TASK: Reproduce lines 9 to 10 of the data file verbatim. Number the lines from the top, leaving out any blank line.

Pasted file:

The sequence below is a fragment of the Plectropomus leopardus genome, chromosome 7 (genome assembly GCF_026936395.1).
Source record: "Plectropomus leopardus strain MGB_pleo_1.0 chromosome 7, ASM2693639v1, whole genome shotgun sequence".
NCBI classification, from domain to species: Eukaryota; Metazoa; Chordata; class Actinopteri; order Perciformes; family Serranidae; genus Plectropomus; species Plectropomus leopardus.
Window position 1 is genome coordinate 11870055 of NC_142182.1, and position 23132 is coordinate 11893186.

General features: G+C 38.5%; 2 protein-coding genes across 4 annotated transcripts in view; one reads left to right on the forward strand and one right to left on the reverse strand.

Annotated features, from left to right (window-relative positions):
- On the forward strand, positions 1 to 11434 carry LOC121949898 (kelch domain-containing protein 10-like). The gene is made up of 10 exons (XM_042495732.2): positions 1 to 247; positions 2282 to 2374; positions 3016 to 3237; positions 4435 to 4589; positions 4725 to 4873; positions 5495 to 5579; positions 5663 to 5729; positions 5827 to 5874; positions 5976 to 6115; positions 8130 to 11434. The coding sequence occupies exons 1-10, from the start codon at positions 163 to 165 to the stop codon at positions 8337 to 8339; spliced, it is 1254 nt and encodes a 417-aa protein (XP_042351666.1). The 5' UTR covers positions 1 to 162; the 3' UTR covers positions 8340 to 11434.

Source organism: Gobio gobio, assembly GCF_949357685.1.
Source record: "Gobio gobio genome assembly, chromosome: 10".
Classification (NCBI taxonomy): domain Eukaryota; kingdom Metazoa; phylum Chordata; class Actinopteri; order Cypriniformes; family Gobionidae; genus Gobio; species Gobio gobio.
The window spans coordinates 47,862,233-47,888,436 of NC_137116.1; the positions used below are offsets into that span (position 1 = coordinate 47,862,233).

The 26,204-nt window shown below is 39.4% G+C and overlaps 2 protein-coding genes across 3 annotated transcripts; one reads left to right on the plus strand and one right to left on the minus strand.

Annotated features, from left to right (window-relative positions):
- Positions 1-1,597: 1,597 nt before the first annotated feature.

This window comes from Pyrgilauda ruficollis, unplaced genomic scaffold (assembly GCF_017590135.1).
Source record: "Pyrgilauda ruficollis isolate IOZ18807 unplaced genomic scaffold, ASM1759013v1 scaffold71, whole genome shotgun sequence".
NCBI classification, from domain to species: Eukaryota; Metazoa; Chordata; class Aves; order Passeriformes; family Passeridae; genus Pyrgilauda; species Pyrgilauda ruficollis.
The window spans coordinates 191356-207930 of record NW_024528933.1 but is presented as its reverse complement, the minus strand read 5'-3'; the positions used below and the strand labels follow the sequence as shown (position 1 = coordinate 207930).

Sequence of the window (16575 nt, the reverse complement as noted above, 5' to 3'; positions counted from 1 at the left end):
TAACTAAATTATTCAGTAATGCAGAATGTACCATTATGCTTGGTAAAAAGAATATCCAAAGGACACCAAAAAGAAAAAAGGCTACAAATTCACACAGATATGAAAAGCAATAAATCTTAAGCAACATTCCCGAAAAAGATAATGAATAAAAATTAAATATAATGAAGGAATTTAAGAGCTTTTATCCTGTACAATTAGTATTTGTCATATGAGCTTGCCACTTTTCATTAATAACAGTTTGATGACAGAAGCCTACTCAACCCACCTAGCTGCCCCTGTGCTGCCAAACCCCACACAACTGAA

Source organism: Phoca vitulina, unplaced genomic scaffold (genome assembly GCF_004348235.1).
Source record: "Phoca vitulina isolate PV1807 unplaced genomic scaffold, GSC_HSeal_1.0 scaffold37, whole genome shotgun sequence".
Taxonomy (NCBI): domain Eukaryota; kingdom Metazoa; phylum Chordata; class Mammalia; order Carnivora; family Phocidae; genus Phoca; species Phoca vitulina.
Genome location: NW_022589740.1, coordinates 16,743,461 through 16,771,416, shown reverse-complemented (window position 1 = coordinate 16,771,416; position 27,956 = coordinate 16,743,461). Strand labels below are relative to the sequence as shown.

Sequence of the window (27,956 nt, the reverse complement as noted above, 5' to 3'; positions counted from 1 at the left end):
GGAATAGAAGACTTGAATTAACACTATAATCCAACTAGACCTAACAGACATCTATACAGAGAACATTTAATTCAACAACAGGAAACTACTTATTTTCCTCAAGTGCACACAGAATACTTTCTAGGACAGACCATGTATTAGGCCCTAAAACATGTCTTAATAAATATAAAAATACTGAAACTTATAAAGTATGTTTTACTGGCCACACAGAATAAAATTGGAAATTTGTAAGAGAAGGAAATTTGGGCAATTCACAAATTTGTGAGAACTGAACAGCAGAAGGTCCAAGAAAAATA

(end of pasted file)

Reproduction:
Source record: "Gobio gobio genome assembly, chromosome: 10".
Classification (NCBI taxonomy): domain Eukaryota; kingdom Metazoa; phylum Chordata; class Actinopteri; order Cypriniformes; family Gobionidae; genus Gobio; species Gobio gobio.